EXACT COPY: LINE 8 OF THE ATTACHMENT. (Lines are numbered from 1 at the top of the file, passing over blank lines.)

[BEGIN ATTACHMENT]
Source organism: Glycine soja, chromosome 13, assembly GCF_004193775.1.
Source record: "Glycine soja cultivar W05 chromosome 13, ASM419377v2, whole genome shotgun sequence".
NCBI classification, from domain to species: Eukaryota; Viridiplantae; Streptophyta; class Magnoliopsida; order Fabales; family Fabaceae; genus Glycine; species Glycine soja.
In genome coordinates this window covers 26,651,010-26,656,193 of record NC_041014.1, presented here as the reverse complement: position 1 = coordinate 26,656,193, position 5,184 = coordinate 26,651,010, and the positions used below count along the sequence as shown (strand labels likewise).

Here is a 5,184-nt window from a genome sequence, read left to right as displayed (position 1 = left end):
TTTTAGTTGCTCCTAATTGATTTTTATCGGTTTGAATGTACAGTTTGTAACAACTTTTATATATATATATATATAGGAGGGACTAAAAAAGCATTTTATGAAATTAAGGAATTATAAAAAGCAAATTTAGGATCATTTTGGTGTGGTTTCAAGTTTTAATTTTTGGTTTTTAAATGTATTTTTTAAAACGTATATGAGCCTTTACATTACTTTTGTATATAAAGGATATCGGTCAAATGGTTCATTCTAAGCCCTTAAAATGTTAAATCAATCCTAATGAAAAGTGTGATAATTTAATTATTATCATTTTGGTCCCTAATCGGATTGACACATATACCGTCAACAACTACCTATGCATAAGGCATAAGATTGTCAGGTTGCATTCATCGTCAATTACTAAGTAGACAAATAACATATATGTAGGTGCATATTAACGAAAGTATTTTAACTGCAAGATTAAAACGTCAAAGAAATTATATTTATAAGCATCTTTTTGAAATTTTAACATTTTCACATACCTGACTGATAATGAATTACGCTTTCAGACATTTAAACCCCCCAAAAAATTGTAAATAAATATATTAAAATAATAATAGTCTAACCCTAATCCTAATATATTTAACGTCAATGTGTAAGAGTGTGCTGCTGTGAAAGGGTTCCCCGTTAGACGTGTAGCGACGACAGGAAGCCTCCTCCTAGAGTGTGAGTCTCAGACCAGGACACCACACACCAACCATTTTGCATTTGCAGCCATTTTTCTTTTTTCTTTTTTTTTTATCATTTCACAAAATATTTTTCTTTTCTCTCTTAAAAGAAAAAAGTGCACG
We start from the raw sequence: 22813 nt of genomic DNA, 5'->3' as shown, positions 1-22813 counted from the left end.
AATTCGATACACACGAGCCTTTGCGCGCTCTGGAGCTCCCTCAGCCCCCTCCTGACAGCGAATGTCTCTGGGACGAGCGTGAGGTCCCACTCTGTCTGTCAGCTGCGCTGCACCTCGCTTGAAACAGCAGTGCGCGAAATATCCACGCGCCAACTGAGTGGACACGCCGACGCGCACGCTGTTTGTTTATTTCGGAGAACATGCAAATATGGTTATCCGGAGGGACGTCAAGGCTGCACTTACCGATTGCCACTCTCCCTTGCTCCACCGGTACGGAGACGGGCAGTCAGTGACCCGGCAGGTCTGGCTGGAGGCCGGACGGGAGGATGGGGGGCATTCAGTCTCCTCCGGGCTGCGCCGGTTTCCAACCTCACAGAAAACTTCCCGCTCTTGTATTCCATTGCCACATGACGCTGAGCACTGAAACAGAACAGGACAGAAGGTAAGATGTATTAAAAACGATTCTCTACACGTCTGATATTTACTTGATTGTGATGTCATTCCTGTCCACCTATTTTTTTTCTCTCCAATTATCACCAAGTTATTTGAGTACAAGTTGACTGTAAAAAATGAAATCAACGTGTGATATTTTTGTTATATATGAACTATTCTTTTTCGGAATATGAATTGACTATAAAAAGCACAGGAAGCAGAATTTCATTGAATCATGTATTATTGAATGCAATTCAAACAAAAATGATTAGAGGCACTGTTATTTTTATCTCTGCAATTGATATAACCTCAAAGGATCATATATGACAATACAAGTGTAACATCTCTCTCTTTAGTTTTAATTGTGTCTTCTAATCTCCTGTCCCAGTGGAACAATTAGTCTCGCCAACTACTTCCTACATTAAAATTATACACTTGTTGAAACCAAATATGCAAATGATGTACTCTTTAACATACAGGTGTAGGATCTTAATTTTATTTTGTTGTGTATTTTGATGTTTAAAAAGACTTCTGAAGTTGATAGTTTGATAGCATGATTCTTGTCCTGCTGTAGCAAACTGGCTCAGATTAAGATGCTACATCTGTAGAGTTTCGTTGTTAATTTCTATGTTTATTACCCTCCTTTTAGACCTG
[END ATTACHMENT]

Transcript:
AATTCGATACACACGAGCCTTTGCGCGCTCTGGAGCTCCCTCAGCCCCCTCCTGACAGCGAATGTCTCTGGGACGAGCGTGAGGTCCCACTCTGTCTGTCAGCTGCGCTGCACCTCGCTTGAAACAGCAGTGCGCGAAATATCCACGCGCCAACTGAGTGGACACGCCGACGCGCACGCTGTTTGTTTATTTCGGAGAACATGCAAATATGGTTATCCGGAGGGACGTCAAGGCTGCACTTACCGATTGCCACTCTCCCTTGCTCCACCGGTACGGAGACGGGCAGTCAGTGACCCGGCAGGTCTGGCTGGAGGCCGGACGGGAGGATGGGGGGCATTCAGTCTCCTCCGGGCTGCGCCGGTTTCCAACCTCACAGAAAACTTCCCGCTCTTGTATTCCATTGCCACATGACGCTGAGCACTGAAACAGAACAGGACAGAAGGTAAGATGTATTAAAAACGATTCTCTACACGTCTGATATTTACTTGATTGTGATGTCATTCCTGTCCACCTATTTTTTTTCTCTCCAATTATCACCAAGTTATTTGAGTACAAGTTGACTGTAAAAAATGAAATCAACGTGTGATATTTTTGTTATATATGAACTATTCTTTTTCGGAATATGAATTGACTATAAAAAGCACAGGAAGCAGAATTTCATTGAATCATGTATTATTGAATGCAATTCAAACAAAAATGATTAGAGGCACTGTTATTTTTATCTCTGCAATTGATATAACCTCAAAGGATCATATATGACAATACAAGTGTAACATCTCTCTCTTTAGTTTTAATTGTGTCTTCTAATCTCCTGTCCCAGTGGAACAATTAGTCTCGCCAACTACTTCCTACATTAAAATTATACACTTGTTGAAACCAAATATGCAAATGATGTACTCTTTAACATACAGGTGTAGGATCTTAATTTTATTTTGTTGTGTATTTTGATGTTTAAAAAGACTTCTGAAGTTGATAGTTTGATAGCATGATTCTTGTCCTGCTGTAGCAAACTGGCTCAGATTAAGATGCTACATCTGTAGAGTTTCGTTGTTAATTTCTATGTTTATTACCCTCCTTTTAGACCTG